Stop writing marketing plans

Plans are useless, but planning is indispensible. – Dwight D Eisenhower

Today’s message is inspired by a blog post by my friend Josh Patrick who reminds us that financial plans are not as powerful as we might like to think and that a more productive approach is to frame it as designing a life rather than planning a life. I won’t go into all of the comparisons and benefits that he lays out because what he wrote is excellent and I encourage you to go read it for yourself.

It reminded me of the revelation I had many years ago when I was doing financial planning full-time that persuaded me to stop thinking of myself so much as a planner but rather as an advisor. Early in my career I was taught that we should draft plans for people and tell them what they needed to do to reach their goals. Over time, I found that telling people what to do has some pretty serious shortcomings. I gradually converted to saying “I’m not going to tell you what to do. You’re a grown-up – you don’t need me to do that. What I can do is to encourage you to think about some issues that I know are important but mostly what I can do for you is to draw on my expertise to help you understand the likely outcomes of the different decisions you could make. You tell me how much you can save, what you would be comfortable with in your portfolio, what provisions you have made for your family in the event something happens to you and other things you might do, and I can tell you how that’s likely to affect where you are down the road. If you’re not happy with the outcome, I can suggest different decisions you could make now that would affect where you end up. All of the decisions are yours to make.”

It was a turning point in my career. It changed my relationship with clients. But it also made it a much better experience for them. And just as Josh discusses the benefits of thinking about it this way in regard to a financial plan, the same is true for marketing plans.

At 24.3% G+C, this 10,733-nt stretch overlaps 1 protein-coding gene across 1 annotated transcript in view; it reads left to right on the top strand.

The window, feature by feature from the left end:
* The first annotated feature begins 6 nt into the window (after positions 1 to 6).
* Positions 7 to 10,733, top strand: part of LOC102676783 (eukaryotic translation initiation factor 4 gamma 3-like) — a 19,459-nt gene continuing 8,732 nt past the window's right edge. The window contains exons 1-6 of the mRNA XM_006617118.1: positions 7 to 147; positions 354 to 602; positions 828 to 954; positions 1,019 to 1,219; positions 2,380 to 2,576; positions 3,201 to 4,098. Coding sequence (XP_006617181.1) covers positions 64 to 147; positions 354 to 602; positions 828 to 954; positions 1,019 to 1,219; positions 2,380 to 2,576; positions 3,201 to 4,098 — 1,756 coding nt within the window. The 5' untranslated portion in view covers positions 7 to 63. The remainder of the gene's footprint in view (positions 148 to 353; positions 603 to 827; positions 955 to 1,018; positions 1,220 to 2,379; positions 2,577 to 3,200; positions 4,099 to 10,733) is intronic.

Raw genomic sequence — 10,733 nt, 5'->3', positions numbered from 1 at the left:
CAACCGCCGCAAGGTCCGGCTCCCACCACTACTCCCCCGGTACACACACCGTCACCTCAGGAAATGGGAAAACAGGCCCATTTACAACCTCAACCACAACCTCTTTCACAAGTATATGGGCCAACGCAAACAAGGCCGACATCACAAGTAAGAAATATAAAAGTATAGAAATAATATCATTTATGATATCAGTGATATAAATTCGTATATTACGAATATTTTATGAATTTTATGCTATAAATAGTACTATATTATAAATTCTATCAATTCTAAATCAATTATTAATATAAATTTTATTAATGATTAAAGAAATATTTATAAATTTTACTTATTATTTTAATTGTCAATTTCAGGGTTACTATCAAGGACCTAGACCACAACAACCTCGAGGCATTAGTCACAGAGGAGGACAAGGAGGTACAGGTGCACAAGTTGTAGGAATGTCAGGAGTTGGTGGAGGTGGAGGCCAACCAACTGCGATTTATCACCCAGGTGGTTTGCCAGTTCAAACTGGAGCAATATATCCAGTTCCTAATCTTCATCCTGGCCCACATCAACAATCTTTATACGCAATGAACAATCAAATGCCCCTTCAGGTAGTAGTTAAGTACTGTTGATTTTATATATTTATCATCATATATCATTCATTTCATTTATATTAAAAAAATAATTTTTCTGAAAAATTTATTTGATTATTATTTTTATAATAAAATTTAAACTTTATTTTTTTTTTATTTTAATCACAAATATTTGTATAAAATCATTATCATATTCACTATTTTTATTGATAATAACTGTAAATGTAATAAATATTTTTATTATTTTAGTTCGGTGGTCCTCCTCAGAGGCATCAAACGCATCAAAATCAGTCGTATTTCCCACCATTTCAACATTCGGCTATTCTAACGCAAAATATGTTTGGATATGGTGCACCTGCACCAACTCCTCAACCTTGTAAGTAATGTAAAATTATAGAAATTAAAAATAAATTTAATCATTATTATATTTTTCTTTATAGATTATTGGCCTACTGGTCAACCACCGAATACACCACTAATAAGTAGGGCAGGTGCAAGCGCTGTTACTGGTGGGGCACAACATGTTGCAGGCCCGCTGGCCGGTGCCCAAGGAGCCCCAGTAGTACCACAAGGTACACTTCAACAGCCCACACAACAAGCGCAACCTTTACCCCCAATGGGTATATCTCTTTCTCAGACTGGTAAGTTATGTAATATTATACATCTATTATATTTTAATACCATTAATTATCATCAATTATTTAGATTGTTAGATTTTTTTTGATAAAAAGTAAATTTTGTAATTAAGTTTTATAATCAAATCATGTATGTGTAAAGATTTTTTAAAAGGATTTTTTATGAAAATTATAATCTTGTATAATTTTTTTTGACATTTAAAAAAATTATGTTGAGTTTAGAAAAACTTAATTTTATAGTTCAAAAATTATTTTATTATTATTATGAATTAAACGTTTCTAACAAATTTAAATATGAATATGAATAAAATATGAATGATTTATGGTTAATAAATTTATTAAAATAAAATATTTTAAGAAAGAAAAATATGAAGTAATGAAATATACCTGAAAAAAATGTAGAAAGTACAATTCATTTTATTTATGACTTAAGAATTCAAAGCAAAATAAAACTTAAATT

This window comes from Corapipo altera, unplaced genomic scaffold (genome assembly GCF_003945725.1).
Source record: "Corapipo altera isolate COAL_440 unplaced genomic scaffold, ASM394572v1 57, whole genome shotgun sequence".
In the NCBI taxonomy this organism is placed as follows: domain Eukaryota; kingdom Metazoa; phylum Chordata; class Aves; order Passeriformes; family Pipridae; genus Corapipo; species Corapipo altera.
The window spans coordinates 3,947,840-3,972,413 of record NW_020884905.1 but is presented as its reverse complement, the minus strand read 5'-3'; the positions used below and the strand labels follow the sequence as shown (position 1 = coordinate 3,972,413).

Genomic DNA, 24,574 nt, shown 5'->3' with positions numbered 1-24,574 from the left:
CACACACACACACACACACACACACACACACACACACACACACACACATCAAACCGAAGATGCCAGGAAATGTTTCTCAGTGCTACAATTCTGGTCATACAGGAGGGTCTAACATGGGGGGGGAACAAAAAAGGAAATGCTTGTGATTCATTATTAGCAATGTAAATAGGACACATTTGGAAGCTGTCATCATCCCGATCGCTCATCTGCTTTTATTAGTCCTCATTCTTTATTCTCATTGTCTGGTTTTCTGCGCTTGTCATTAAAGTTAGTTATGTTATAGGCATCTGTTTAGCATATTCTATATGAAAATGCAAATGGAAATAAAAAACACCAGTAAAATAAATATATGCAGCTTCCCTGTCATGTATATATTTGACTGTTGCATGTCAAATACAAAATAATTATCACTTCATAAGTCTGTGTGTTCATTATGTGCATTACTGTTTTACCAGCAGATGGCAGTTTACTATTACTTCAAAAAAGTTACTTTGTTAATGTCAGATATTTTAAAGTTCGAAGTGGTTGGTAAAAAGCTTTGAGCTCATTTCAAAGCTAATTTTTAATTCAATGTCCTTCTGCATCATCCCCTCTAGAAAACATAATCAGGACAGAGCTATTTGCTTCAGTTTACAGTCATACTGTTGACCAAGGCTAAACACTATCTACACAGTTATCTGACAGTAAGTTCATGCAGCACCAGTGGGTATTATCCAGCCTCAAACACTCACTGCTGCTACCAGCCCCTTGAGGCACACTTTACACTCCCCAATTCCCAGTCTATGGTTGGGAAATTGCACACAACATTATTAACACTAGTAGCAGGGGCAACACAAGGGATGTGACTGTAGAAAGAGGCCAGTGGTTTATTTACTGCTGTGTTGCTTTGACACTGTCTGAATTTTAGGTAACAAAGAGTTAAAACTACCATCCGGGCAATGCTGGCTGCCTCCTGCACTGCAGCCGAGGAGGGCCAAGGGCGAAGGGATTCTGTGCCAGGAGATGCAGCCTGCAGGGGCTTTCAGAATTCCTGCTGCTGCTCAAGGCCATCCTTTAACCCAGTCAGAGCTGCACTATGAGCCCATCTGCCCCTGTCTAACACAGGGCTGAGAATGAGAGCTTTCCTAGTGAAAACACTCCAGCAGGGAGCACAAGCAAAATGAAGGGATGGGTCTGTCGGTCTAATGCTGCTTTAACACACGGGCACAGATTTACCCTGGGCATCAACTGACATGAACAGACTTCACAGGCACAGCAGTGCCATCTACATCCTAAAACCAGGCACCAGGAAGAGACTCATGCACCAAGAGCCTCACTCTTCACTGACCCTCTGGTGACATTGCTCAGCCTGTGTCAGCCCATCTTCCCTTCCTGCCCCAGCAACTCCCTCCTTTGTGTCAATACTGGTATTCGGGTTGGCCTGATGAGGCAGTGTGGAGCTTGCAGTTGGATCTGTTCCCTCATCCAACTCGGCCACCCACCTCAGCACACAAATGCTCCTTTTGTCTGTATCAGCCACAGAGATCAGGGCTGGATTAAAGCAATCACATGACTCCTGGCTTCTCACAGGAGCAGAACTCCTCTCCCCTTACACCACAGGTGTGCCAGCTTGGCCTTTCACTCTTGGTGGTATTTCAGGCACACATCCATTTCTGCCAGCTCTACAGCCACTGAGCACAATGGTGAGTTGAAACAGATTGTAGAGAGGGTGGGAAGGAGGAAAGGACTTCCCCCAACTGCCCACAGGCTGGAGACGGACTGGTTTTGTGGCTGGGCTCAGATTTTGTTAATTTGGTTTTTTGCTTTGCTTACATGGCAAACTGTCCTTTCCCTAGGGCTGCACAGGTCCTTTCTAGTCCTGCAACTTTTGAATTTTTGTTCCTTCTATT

Part of the futility of drafting detailed plans in my work is that referral marketing as a discrete discipline is such a new idea to most advisors. Many of the ideas and practices I work on with advisors is such a departure from anything they have done before that it is not valuable to plan too much. Like Josh, I make a lot of use of mind maps to capture and organize ideas about what outcomes we want and what strategies we will employ to promote an advisor’s business. We explore some concepts, try things, get feedback (learn) from the activities, and make changes. It orients us to being flexible. To taking the good ideas, discarding the bad ones, and to keep experimenting. It helps us get to a point where the advisor can stay in a marketing frame of mind – prepared for the opportunities that arise.

Consistently trying out referral marketing ideas and staying in that frame of mind gets you in the habit of involving yourself in referral generating activities on an ongoing basis. Of subconsciously asking yourself questions like:

  • What’s my special value here?
  • How is what I’m doing different than other advisors?
  • How can I better communicate that?
  • What kinds of things to my clients most appreciate?
  • What gets people talking about me?

As Josh points out, it’s not about the plan. It’s not even really about the goals. It’s about the trip. Making the most of the journey may help you discover destinations you had not considered but find more appealing. Even if not, it certainly makes getting there a lot more rewarding.


Wonder what your referral marketing plan might contain?  Contact us and find out what we can design for you.

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